Welcome back for day 2 of my happiness project! I was so thrilled to see how many of you expressed your support for me and this project when I announced it just yesterday.
I am beyond excited to start this not so little experiment – and let’s be honest, a little bit nervous too. Mostly about blogging every day for 25 days straight until my 35th birthday!
My blog has just passed it’s six month mark and before I started this project, it had 31 posts on it so far. So this little project will almost double my blog posts if I am able to stick to it – wish me luck!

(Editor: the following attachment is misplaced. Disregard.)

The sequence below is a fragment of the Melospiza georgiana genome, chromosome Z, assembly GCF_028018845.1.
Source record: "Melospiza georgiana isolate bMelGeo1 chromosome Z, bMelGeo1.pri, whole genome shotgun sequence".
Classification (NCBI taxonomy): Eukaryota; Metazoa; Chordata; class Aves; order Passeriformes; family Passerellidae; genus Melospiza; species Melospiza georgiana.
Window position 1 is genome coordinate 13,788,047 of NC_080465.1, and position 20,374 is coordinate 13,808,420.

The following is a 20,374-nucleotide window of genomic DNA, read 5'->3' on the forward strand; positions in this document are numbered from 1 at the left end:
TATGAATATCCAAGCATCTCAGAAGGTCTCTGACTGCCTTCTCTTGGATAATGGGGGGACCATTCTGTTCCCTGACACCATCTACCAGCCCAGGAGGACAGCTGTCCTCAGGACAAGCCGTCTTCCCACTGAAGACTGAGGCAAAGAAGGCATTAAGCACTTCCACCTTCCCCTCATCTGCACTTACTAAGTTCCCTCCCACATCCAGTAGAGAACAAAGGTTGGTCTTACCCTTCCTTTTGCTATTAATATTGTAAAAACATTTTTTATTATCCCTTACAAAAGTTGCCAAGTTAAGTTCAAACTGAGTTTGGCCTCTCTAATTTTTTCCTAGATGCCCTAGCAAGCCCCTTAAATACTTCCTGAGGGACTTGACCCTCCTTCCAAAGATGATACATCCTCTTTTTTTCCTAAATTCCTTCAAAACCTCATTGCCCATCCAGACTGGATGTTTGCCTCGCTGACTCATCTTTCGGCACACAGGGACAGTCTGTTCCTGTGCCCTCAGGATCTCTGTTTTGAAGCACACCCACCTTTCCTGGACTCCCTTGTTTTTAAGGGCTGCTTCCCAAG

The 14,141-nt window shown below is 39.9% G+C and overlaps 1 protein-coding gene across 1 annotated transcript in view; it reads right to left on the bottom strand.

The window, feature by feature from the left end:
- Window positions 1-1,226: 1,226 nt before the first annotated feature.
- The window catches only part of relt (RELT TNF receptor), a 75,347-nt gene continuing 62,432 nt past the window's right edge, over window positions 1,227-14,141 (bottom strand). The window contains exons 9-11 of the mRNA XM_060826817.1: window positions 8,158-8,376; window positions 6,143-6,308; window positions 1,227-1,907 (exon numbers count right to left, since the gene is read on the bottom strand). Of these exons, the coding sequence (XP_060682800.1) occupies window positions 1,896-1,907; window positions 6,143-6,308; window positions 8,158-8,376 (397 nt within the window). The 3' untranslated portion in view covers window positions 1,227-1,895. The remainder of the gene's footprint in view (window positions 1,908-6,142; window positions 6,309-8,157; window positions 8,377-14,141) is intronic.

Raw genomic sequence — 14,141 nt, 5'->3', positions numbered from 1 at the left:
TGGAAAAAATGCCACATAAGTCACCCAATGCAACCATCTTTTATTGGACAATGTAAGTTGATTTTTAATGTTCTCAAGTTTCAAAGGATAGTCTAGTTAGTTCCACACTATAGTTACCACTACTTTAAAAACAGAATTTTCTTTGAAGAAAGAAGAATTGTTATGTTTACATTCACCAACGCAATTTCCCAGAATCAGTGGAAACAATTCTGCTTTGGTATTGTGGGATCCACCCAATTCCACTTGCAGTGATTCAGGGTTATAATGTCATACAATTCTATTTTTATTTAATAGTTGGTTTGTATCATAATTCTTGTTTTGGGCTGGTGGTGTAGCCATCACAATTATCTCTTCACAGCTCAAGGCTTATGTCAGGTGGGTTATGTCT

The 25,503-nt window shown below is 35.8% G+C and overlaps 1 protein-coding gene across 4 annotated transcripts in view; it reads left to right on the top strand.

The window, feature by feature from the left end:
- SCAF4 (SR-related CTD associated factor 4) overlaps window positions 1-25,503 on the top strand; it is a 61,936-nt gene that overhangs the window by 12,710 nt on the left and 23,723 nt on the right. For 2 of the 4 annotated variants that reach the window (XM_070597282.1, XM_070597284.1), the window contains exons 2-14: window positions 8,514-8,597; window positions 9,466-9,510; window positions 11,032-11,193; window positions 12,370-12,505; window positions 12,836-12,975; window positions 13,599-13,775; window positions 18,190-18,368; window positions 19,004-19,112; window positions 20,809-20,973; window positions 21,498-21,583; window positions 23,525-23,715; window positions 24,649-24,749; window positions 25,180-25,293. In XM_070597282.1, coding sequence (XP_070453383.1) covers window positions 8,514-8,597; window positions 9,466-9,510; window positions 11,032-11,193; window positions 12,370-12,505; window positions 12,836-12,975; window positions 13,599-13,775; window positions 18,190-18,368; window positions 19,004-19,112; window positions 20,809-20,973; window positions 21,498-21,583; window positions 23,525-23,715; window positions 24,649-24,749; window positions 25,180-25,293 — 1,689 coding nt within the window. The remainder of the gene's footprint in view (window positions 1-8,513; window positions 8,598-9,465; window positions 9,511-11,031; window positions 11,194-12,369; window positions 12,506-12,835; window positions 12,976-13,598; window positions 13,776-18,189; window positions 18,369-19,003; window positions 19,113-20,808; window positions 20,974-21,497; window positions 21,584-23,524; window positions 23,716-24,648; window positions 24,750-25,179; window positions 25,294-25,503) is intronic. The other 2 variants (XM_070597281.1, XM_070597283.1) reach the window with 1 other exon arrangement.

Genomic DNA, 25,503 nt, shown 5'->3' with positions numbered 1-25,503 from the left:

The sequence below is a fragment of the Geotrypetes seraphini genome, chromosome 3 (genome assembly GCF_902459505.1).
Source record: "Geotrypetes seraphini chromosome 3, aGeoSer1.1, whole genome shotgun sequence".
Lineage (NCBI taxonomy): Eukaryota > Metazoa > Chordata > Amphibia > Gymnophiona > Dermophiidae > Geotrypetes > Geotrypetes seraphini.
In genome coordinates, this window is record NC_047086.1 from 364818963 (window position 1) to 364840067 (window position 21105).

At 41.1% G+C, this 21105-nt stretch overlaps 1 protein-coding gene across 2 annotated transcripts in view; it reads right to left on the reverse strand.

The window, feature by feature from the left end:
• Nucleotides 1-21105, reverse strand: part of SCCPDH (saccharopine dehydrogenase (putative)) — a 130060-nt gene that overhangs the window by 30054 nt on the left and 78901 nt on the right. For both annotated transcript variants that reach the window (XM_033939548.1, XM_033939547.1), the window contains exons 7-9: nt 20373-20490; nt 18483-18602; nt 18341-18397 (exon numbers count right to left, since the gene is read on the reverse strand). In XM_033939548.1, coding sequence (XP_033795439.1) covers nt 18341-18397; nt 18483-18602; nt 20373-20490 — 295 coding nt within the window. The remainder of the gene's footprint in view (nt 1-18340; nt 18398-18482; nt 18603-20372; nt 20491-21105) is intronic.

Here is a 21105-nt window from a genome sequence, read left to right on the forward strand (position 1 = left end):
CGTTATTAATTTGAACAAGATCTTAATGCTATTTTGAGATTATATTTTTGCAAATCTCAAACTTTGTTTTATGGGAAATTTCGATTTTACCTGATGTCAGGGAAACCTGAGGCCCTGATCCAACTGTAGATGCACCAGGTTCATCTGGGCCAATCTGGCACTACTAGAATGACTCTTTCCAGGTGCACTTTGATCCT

In today’s post, I am going to keep what I liked from Gretchen Rubin’s Happiness Project, and change what I didn’t like so much, in order to fit my own personal needs.
Let’s get started!
What I Liked About Gretchen Rubin’s Happiness Project
- It offered a very clear and structured way to work towards personal growth and improvement.
- It took a holistic approach to happiness, focusing on more than just short term pleasure.
- It had a visual tracking system so you can see progress as you go, thus improving motivation and building self-confidence.
- It uses daily self-reflection to help you think about what you did well, what you didn’t do so well, and how you can make tomorrow a better day than today.
- The habit tracking charts help you to be more mindful of your actions which is the first step to changing them.
- The project reinforces the growth mindset by showing people that they can always improve when they put in the effort.